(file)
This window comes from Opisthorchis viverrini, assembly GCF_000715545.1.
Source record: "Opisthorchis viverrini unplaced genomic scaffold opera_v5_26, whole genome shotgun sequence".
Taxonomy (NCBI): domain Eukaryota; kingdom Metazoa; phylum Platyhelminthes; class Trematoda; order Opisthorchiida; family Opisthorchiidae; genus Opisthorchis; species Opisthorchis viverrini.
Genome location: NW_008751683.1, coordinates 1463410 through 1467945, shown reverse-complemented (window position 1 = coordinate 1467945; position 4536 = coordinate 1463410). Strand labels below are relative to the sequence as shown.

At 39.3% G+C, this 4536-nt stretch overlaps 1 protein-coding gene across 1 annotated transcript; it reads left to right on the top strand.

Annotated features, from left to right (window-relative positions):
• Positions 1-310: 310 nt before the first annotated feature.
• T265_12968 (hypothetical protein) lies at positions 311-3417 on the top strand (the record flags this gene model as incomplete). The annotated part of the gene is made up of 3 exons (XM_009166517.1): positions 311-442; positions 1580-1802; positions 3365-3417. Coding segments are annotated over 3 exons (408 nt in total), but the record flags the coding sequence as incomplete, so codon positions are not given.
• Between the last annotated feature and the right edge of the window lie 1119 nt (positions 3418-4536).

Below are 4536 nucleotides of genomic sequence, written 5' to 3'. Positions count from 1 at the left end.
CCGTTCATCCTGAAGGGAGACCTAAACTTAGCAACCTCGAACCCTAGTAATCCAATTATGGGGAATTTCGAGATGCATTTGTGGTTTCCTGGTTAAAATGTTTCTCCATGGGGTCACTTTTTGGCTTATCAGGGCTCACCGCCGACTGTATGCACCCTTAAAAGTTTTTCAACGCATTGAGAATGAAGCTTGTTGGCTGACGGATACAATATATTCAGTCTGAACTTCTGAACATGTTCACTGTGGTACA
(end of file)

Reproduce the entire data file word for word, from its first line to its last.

This window comes from Opisthorchis viverrini, assembly GCF_000715545.1.
Source record: "Opisthorchis viverrini unplaced genomic scaffold opera_v5_26, whole genome shotgun sequence".
Taxonomy (NCBI): domain Eukaryota; kingdom Metazoa; phylum Platyhelminthes; class Trematoda; order Opisthorchiida; family Opisthorchiidae; genus Opisthorchis; species Opisthorchis viverrini.
Genome location: NW_008751683.1, coordinates 1463410 through 1467945, shown reverse-complemented (window position 1 = coordinate 1467945; position 4536 = coordinate 1463410). Strand labels below are relative to the sequence as shown.

At 39.3% G+C, this 4536-nt stretch overlaps 1 protein-coding gene across 1 annotated transcript; it reads left to right on the top strand.

Annotated features, from left to right (window-relative positions):
• Positions 1-310: 310 nt before the first annotated feature.
• T265_12968 (hypothetical protein) lies at positions 311-3417 on the top strand (the record flags this gene model as incomplete). The annotated part of the gene is made up of 3 exons (XM_009166517.1): positions 311-442; positions 1580-1802; positions 3365-3417. Coding segments are annotated over 3 exons (408 nt in total), but the record flags the coding sequence as incomplete, so codon positions are not given.
• Between the last annotated feature and the right edge of the window lie 1119 nt (positions 3418-4536).

Below are 4536 nucleotides of genomic sequence, written 5' to 3'. Positions count from 1 at the left end.
CCGTTCATCCTGAAGGGAGACCTAAACTTAGCAACCTCGAACCCTAGTAATCCAATTATGGGGAATTTCGAGATGCATTTGTGGTTTCCTGGTTAAAATGTTTCTCCATGGGGTCACTTTTTGGCTTATCAGGGCTCACCGCCGACTGTATGCACCCTTAAAAGTTTTTCAACGCATTGAGAATGAAGCTTGTTGGCTGACGGATACAATATATTCAGTCTGAACTTCTGAACATGTTCACTGTGGTACA